Learn From Struggle or Failure, You First Need to Struggle or Fail
We overheard a high schooler reminiscing about her middle school days and offering great advice to her younger self: Make sure to relax, don’t stress so much, enjoy your friends, and take in the opportunity to learn about yourself while learning new subjects. Figure out ways to take it all in, while not overwhelming yourself with perfection. Focus on doing the best you can, while learning how (and not forgetting) to care for yourself and others.
“For many teens, perceived faults loom large as their self-consciousness grows. Theorist David Elkind’s classic description of an adolescent’s sense of an ‘imaginary audience’ may not be so imaginary these days. Kids are watching each other closely both in school and online—judging, comparing, and evaluating—while mental health conditions like anxiety and depression are on the rise.” (Greater Good Science Berkeley)
This week, we found ourselves facing situations that made us draw on our advice from resources we’ve shared. How do we put what we are learning into practice when the teachable moment arises? What do we do to best guide our students through their struggles? And, when is it best to just walk away? How do we teach our kids that there will be struggle and that life is like a rollercoaster? What can we, as adults (parents, teachers, coaches, advisors, etc.), do to prepare them for the ascents and declines of life’s rollercoaster? How do we handle the complex reality that joy and pain, success and disappointment, love and loss are all part of being human? Making sure to take the time to enjoy the ride.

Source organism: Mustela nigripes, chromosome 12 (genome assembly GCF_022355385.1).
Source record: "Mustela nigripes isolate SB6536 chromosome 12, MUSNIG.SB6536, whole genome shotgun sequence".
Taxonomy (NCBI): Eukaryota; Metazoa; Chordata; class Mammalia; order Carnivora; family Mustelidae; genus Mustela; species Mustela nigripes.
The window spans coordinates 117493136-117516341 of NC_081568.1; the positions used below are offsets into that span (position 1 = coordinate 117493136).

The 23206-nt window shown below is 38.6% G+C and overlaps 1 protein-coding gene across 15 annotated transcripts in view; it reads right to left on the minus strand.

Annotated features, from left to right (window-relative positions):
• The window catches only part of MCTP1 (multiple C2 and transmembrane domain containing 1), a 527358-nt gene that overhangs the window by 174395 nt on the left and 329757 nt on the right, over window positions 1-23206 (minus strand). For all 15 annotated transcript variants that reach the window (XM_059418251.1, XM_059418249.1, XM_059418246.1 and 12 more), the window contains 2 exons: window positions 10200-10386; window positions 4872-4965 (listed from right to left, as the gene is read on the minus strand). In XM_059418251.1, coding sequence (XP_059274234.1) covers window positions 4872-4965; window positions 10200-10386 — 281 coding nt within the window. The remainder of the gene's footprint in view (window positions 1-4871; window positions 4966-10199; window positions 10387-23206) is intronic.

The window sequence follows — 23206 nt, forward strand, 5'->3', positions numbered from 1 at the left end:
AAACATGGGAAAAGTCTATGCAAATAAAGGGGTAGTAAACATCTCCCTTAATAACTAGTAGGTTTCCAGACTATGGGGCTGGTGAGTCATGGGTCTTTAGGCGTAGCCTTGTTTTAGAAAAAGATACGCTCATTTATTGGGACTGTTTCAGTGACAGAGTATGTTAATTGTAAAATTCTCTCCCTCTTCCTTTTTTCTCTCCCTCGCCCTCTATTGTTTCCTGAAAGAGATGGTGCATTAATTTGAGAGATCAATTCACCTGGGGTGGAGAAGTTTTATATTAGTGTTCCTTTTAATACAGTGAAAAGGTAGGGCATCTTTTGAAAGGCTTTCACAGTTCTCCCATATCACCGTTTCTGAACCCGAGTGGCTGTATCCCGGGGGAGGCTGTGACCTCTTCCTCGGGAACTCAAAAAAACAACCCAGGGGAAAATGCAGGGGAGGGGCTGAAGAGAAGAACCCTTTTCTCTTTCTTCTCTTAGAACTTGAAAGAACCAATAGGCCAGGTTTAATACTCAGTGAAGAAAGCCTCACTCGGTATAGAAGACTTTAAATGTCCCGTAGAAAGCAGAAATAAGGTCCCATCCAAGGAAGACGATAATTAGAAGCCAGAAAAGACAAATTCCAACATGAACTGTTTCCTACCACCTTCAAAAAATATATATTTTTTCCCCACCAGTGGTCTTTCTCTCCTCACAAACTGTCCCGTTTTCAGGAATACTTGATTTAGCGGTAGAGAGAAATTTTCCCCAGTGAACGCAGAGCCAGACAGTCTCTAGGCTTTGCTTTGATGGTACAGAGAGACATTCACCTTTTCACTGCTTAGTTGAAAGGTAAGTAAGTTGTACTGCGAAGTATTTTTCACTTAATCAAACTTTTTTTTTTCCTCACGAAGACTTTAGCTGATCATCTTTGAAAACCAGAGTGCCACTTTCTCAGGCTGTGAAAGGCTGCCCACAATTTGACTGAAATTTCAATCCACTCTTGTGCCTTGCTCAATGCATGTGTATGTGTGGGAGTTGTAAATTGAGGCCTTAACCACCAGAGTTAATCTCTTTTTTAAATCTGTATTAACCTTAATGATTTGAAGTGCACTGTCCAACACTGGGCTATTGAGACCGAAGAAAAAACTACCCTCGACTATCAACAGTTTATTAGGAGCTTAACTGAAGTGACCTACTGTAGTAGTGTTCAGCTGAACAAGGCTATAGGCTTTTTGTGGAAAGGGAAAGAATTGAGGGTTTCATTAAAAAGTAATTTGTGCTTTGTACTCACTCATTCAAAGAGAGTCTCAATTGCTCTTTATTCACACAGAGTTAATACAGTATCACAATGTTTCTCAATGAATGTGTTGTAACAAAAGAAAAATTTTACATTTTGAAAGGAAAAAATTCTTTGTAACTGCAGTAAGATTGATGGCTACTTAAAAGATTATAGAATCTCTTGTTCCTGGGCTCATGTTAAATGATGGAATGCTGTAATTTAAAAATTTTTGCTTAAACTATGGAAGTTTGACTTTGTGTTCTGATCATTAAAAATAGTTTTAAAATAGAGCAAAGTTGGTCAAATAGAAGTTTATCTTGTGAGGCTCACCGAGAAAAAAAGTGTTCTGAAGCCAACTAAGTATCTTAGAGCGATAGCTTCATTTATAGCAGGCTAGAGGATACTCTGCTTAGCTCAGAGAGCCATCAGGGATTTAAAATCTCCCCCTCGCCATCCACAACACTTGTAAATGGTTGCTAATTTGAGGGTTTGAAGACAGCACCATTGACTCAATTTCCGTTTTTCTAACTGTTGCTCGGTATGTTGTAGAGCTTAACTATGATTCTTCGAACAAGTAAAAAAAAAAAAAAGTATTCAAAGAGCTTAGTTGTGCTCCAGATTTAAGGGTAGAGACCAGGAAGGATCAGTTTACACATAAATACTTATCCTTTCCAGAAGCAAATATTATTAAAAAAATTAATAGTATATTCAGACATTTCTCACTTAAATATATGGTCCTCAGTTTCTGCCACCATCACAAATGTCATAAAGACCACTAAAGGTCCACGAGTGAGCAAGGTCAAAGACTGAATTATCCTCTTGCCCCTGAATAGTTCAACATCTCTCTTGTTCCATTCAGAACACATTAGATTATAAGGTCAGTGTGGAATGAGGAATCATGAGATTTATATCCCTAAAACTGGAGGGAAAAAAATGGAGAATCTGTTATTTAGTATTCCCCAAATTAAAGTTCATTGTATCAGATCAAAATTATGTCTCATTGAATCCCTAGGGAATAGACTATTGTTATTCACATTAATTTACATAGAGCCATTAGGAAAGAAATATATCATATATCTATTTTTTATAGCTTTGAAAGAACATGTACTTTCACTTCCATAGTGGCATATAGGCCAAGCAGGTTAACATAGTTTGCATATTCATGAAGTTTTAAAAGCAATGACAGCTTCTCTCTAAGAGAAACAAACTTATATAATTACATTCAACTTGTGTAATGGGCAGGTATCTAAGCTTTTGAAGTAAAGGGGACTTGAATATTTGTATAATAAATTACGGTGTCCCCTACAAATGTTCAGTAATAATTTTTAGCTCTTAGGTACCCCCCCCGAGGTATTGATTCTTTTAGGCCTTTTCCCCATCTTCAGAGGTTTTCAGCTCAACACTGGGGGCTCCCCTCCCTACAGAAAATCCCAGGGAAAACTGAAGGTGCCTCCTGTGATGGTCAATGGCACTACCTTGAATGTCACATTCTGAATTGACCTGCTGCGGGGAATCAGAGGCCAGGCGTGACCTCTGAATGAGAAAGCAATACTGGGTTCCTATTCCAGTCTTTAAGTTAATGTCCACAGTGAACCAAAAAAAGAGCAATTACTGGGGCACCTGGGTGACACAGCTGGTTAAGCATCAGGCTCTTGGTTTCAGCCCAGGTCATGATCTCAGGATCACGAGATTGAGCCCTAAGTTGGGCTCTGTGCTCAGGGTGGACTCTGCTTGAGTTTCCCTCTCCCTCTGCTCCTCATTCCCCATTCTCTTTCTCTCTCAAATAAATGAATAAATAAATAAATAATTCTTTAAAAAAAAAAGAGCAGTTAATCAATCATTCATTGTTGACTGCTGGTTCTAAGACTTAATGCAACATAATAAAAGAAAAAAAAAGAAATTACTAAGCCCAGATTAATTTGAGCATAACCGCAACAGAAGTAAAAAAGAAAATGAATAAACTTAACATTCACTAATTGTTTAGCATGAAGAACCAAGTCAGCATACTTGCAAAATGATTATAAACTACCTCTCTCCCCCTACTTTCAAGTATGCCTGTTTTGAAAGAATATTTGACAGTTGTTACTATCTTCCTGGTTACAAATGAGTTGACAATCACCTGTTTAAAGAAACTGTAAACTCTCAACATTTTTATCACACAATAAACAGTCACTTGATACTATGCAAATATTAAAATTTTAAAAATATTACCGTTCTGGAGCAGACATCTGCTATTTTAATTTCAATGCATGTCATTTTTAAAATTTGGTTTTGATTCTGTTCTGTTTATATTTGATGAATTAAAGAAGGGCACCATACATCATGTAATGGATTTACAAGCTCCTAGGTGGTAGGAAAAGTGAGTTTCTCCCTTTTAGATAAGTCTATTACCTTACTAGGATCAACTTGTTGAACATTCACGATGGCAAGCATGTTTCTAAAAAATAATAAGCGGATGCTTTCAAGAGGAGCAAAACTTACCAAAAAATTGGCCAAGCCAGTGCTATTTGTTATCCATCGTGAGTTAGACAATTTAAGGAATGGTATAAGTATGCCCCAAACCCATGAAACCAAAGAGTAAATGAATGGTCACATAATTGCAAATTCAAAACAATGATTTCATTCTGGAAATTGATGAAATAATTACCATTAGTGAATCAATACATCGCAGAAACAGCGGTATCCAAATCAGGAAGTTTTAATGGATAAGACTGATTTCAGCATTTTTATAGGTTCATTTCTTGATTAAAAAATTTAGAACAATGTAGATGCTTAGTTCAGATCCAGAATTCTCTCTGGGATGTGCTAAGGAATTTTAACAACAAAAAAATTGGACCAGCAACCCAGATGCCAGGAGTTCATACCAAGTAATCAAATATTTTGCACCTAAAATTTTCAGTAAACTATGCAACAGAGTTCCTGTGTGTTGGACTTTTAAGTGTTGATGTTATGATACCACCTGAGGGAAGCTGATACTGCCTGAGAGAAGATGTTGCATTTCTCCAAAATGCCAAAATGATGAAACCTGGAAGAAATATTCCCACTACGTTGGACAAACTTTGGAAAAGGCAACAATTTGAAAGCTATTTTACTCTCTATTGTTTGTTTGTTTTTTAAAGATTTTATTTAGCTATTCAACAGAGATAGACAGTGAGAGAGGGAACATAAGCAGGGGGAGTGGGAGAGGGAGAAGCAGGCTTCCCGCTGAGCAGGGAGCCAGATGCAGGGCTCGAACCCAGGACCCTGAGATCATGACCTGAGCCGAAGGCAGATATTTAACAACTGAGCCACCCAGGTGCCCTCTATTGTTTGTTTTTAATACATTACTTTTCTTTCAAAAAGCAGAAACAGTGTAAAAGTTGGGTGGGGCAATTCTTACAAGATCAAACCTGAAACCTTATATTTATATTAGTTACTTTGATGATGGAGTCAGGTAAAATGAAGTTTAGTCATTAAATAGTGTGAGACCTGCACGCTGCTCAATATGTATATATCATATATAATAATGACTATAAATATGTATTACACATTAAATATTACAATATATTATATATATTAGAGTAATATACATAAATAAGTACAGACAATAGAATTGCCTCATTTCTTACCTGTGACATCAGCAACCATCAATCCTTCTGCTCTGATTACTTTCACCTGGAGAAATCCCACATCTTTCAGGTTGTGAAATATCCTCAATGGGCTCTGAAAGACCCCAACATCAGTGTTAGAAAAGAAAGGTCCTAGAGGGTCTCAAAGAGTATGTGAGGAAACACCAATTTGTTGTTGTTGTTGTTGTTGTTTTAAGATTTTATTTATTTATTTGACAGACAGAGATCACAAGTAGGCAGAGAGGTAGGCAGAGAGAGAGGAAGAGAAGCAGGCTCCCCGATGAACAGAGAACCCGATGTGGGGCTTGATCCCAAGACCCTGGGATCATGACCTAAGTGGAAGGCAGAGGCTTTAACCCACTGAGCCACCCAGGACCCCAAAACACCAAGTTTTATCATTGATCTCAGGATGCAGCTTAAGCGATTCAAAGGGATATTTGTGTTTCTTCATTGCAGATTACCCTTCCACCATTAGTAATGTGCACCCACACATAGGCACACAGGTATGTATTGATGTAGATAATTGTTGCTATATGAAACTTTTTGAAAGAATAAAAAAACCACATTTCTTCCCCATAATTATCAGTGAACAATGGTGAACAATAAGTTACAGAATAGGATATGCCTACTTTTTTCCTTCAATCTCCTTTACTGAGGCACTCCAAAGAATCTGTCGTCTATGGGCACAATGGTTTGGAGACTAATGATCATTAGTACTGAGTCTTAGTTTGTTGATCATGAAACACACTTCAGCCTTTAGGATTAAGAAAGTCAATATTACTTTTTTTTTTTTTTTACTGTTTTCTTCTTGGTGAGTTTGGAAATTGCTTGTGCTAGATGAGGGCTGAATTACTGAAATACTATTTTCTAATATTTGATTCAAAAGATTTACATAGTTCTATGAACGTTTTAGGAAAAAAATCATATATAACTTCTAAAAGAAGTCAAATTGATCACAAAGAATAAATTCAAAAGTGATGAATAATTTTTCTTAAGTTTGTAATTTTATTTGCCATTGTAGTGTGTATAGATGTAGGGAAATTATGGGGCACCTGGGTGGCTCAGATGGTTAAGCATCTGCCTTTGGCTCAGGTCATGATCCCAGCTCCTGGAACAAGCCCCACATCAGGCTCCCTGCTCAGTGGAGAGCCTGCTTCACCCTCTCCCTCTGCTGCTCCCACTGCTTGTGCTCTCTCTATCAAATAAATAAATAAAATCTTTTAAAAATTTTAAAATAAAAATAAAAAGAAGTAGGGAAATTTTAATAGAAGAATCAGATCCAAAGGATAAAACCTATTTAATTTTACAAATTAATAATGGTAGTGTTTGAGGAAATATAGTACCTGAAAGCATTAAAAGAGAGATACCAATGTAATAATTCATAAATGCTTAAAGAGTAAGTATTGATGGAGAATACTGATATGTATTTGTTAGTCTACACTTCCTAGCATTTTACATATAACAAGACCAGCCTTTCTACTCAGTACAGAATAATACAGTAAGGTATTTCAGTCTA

Whether your seventh or eighth grader is struggling with the demands of multiple classes, your freshman with getting in the balancing grove of a new trimester, your sophomore with the pace of a challenging class, your junior with feeling the inherent weight of “am I on schedule?” or your senior wrestling with their current responsibilities and future unknowns…All are managing in the ways they know or have learned how. The tools some have, may not be the best ones for the task or job at hand. Their own mindset may be getting in their way of making good progress. As parents, we wondered: Are we brave enough to let them make and learn from their own mistakes? Are we willing and able to watch them struggle and suffer or are we quick to throw out the life vest or send out a rescue party? Are we the ones helping them to grow from teachable moments or sabotaging their golden opportunity to learn from their own mistakes?
“When parents try to engineer failure out of kids’ lives, Lahey says, ‘Kids feel incompetent, incapable, unworthy of trust and utterly dependent’. They are, she argues, unprepared when ‘failures that happen out there, in the real world, carry far higher stakes’.”
Celebrating being perfectly imperfect and learning from mistakes,